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“Honor their sacrifice. Educate their legacy.” That motto has inspired Folds of Honor since 2007, when Major Dan Rooney started the foundation as a means of providing educational scholarships to spouses and children of America’s fallen and disabled service members.

The total cost to provide scholarships to the 1.7 million U.S. spouses and children impacted by war exceeds $9 billion. Folds of Honor already has awarded nearly 13,000 scholarships at $5,000 each, and it is poised to change the lives of another 40 military families thanks to Associated Builders and Contractors’ recent golf tournament. The event, held in May just outside Washington, D.C., brought in more than $200,000 from ABC and nearly 20 member companies.

“We’ve never had an inaugural event be in the top five in the nation for fundraising,” says Tony Biata, vice president of Patriot Golf Day, a joint initiative between The PGA of America and the United States Golf Association. The nationwide grassroots effort allows people who want to support Folds of Honor to create a charity tournament, register a golf course or raise money independently. “We are so grateful and are going to take this money and pay it forward,” Biata says.

The connection between golf and the military stems back to when Major Rooney, an F-16 fighter pilot in the Oklahoma Air National Guard and PGA professional, returned from his second tour of duty in Iraq and witnessed the casket of Corporal Brock Bucklin being carried off the plane toward the infantryman’s young son. Seeing this heartbreaking side of war, Major Rooney committed to changing the future for grieving families. 

“In every decision you make, you can choose the easy wrong or the hard right,” says Wesley Bauguess, a veteran and Folds of Honor recipient. “Major Rooney chose the hard right when he was on that flight. He went back to his home golf course in Michigan, hosted a tournament and raised $8,513.”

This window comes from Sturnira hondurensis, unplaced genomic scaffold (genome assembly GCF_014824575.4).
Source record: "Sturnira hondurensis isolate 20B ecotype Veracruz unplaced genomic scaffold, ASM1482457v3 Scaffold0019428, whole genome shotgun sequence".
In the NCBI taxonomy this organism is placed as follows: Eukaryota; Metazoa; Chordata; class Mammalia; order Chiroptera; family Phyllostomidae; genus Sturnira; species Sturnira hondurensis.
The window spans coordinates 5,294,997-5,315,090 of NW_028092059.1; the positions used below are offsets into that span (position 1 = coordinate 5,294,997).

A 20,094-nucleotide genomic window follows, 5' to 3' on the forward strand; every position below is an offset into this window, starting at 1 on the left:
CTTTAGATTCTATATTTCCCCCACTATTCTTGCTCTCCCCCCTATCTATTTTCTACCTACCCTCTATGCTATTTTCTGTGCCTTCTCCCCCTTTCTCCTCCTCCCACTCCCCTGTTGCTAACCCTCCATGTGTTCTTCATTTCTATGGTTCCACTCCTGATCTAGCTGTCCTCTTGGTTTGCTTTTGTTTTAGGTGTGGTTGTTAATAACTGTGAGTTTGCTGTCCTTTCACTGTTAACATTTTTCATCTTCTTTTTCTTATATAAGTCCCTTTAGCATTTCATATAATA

Bauguess’ husband Larry was killed in action in Pakistan in May 2007, leaving behind 4-year-old and 6-year-old daughters. Today, her teenage girls are thriving in a private school with the help of a Folds of Honor scholarship, and Bauguess just released a book titled “God, Country, Golf: Reflections of an Army Widow.”

“Look at a donation to Folds of Honor as an investment,” she says. “The recipients are military kids; they know what service means, what discipline is and how sacrifice feels. Children of fallen service members drive on with a special motivation. They want to make their parent proud.”

Moved by that incredible message, 13 foursomes featuring ABC member companies, local PGA pros, Folds of Honor representatives and Capitol Hill staffers hit the links at Columbia Country Club in Chevy Chase, Md. 

Andy Wright, president of FlorWright, Inc., traveled to the golf tournament from Tulsa, Okla., to show his support. Wright met Major Rooney in 2002, and he says it didn’t take long to “buy into his patriotism and love for our country.” Wright started FlorWright, Inc. in 2009, about the same time Folds of Honor was launching on a national scale. Though he had always supported the organization through golf fundraisers, it wasn’t until he walked into the ABC of Oklahoma office that he learned how the association had contributed to making Major Rooney’s vision a reality by donating materials and labor to build the Folds of Honor headquarters at the Patriot Golf Club in Owasso, Okla.

“From that point forward, not only did I join ABC, but I also joined the Folds mission and have been able to help the foundation through donations and volunteerism,” Wright says. “I believe with all my heart that Folds of Honor needs a big presence in Washington, D.C. Our public officials need to realize the struggles of our wounded and killed in action families.”

Sixteen other ABC member companies and several individuals supported the tournament with financial donations, and ABC extended the fundraising at its June Board of Directors meeting. Additionally, ABC of Oklahoma is working on plans for a new, larger Folds of Honor headquarters to make room for its growing staff and to house a rehabilitation facility for wounded soldiers.

“ABC has come on board to do something very powerful. We’re raising money for our military families and to make sure nobody gets left behind on the field of battle,” says Folds of Honor Senior Vice President Major Ed Pulido, whose book, “Warrior for Freedom,” documents the challenges he faced after sustaining serious injuries from a roadside bomb in Iraq. “For individuals who sacrificed their lives and their limbs, and those who come back traumatically changed, we have a vested interest in taking care of them and their families.” 

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